In a recent judgment, the Labour Court has confirmed that instituting a claim for unlawful termination may follow an unsuccessful claim for unfair dismissal at the CCMA. However, the principle of Res Judicata still applies where litigants formulate such a claim on the grounds of fairness.
In 2017, Motlaung was dismissed from his position at the Department of Health for misconduct related to offences of dishonesty, which included stealing diesel and unauthorised use of a state vehicle. Following his dismissal, Motlaung referred an unfair dismissal dispute to the Public Health and Social Development Sectoral Bargaining Council (PHSDSBC) and, after hearing the matter, the arbitrator found that his dismissal was fair.
In 2021, Motlaung became aware of the Labour Appeal Court (LAC) judgment in Archer v Pinelands High School1 (the Archer matter) and decided to pursue an unlawful dismissal dispute (as opposed to an unfair dismissal) in the Labour Court.2
Principles from the Archer matter
In summary, after Archer was dismissed from his position as Business Manager, he referred an unfair dismissal dispute to the Commission for Conciliation, Mediation and Arbitration (CCMA). The CCMA found that Archer's dismissal was both procedurally and substantively fair. Instead of instituting review proceedings in the Labour Court against the arbitrator's award, Archer instituted civil proceedings in the Labour Court in terms of section 77(3) of the Basic Conditions of Employment Act (BCEA), claiming specific performance. Archer claimed that his removal by the School Governing Body constituted a breach of contract, as it did not have the authority to do so. The Labour Court dismissed the application, and, on appeal, the LAC had to consider whether an employee is entitled to refer a breach of contract dispute to the Labour Court after an applicant is unsuccessful in pursuing a claim for unfair dismissal at the CCMA. The LAC held that despite the adverse finding in the CCMA, Archer was entitled to pursue his contractual claim in the Labour Court, as it has a different cause of action from his unfair dismissal claim under the Labour Relations Act.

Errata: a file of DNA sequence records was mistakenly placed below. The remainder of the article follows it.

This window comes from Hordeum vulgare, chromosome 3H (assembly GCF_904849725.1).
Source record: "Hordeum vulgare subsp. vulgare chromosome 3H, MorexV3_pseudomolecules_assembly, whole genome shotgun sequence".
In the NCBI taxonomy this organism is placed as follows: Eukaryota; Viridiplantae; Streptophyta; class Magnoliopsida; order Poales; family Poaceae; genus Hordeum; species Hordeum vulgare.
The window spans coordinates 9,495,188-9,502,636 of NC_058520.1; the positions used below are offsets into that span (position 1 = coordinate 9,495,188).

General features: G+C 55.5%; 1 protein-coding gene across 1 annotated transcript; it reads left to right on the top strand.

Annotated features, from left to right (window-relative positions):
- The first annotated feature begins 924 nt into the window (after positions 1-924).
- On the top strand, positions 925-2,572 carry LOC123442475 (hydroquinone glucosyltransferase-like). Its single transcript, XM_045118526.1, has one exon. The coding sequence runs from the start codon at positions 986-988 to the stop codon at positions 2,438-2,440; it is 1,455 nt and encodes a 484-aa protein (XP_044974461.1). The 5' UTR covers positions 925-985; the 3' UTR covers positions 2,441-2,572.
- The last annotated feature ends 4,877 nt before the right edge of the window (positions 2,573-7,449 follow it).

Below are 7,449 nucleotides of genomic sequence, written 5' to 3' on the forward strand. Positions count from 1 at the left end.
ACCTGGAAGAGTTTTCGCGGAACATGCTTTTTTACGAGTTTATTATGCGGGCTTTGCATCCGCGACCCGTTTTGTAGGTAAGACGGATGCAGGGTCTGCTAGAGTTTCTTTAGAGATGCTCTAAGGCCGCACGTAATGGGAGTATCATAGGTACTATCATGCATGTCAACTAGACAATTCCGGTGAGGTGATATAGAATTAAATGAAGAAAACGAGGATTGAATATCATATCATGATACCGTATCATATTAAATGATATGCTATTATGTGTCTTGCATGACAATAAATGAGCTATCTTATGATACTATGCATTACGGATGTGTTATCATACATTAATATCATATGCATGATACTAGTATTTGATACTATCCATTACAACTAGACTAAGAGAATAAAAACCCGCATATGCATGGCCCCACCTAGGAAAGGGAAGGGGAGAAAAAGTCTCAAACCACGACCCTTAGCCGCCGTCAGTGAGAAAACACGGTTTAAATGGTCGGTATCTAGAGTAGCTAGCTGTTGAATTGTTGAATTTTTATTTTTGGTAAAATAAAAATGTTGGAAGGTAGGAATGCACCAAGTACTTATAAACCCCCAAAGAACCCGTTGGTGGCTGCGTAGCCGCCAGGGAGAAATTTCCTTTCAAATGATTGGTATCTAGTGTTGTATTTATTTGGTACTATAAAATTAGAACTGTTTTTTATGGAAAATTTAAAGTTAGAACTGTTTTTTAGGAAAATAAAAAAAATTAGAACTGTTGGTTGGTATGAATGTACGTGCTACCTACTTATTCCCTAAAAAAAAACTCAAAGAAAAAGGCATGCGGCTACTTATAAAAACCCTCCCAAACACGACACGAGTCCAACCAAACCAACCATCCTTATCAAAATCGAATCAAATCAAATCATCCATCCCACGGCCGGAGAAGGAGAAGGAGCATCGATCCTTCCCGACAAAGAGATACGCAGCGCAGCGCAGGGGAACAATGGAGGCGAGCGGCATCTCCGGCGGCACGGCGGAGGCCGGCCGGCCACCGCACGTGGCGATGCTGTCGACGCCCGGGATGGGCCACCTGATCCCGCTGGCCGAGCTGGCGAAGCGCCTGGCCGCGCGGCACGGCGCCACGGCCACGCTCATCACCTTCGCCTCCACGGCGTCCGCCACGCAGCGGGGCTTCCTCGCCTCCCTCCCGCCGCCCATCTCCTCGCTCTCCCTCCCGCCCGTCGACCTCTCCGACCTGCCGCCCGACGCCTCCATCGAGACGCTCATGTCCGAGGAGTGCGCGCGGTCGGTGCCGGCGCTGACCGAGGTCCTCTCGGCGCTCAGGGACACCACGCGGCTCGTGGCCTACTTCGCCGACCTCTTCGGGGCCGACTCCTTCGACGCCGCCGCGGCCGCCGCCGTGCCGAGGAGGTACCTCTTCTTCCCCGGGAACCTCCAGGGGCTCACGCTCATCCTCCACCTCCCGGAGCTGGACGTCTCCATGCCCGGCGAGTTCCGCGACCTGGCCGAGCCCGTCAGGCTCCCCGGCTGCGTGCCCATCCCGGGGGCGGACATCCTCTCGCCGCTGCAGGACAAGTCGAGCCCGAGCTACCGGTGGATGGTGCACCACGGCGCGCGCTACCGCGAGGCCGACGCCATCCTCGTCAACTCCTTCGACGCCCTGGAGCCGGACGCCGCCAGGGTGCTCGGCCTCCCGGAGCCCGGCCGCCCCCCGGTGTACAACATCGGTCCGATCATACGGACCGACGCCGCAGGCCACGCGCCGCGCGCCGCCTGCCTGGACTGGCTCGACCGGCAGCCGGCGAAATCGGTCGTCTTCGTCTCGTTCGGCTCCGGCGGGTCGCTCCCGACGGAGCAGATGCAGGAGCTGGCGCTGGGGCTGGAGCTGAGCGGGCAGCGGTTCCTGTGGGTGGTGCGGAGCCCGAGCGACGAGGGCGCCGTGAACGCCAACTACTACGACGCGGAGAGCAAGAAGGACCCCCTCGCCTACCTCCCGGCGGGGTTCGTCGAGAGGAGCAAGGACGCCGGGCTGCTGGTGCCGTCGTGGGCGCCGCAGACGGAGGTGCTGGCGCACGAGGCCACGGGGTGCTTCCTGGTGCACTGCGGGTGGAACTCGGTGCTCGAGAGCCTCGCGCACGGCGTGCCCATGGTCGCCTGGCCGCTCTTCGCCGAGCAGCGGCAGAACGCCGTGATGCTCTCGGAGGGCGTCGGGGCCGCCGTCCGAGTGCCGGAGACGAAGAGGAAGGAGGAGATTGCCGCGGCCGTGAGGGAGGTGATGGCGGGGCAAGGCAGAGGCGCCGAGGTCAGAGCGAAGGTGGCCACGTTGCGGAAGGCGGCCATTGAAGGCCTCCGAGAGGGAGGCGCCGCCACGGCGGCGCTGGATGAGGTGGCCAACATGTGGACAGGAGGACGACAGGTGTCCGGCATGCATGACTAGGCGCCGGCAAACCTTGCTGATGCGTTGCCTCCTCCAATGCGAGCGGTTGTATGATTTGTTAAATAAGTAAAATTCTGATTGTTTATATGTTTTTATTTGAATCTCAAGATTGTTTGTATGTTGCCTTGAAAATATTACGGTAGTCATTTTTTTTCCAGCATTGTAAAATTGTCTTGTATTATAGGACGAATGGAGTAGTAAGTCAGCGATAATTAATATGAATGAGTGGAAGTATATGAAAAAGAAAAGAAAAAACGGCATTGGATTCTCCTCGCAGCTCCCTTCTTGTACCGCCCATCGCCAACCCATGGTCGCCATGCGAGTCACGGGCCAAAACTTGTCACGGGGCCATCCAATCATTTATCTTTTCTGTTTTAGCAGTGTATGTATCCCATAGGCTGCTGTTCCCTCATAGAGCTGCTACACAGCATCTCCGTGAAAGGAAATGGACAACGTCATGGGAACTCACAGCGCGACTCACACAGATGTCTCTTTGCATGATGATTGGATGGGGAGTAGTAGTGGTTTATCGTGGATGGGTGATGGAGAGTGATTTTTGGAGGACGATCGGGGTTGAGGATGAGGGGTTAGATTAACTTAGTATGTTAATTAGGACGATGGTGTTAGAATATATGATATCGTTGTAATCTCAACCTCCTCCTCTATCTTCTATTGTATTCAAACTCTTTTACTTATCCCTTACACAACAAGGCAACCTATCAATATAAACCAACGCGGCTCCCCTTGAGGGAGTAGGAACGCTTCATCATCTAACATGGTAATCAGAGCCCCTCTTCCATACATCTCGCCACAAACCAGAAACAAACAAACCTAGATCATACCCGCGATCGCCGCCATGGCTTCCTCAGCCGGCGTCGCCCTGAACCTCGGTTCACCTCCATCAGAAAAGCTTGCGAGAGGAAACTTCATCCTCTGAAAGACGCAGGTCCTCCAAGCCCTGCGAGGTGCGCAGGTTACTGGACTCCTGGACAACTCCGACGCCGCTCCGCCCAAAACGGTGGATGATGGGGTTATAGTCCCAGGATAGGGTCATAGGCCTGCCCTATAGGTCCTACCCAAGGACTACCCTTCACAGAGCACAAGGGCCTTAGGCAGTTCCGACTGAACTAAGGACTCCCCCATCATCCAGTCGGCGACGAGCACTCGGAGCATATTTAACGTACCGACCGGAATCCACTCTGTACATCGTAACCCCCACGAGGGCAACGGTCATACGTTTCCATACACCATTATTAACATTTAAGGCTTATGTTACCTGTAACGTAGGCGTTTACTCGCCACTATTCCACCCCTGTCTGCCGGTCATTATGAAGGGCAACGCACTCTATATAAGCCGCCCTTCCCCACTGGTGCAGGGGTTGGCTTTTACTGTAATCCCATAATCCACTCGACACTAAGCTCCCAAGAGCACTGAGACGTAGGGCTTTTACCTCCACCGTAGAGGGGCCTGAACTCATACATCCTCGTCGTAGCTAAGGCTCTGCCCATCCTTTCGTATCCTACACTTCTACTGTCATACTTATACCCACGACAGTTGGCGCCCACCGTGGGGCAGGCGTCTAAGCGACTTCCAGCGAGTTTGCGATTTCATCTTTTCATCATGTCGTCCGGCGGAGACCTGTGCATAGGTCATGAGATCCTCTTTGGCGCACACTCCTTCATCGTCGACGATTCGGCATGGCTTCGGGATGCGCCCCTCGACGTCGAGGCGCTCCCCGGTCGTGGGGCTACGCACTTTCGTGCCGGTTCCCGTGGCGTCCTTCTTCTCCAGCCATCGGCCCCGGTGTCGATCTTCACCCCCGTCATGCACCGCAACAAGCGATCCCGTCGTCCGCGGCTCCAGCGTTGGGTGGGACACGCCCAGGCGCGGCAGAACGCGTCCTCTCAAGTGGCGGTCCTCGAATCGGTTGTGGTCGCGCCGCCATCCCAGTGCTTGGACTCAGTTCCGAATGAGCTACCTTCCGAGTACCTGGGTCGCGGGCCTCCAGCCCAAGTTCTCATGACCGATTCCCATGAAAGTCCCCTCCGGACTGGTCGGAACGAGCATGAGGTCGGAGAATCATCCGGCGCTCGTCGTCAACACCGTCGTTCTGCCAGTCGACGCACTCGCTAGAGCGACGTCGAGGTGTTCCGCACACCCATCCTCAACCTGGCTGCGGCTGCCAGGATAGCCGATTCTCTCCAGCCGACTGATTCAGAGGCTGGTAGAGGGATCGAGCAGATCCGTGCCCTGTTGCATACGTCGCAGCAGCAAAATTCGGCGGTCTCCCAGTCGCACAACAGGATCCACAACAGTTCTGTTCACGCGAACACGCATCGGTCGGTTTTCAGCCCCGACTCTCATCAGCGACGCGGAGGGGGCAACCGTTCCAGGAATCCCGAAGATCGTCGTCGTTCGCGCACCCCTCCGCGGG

Read our previous article about
unfair dismissal disputes relating to the Archer judgment.
Motloung v Department of Health: Free State
When instituting his claim in the Labour Court, Motlaung set out the facts on which his claim was founded in a manner that was essentially the same as the case he had placed before the arbitrator in his unfair dismissal dispute brought in the PHSDSBC, ie the misconduct with which he had been charged was not proven. The Labour Court held that it must be clear from the pleaded cause of action that there is a proper separation of claims based on the fairness standards under the Labour Relations Act and claims based purely on contract. Motlaung firstly did not plead any reliance on section 77(3) of the B CEA; secondly, he did not refer to any provision of his contract of employment and what terms were breached; and thirdly, the factual basis of his pleaded claim did not make out a case for breach of contract. Instead, it was akin to a case based on fair dealing as contemplated by the LRA.
Litigants considering the options available to them when pursuing labour disputes should be mindful that where the essence of the dispute remains the same, the cause is the same, what is ultimately demanded as consequential relief is the same, and the crux of the dispute is based on the same facts, then it is a case squarely impacted by the principle of
res judicata (a matter already judged cannot be pursued by the same parties). Labelling a dispute as an
unlawful dismissal as opposed to an
unfair dismissal, would change nothing and that is not what was envisaged in the Archer matter.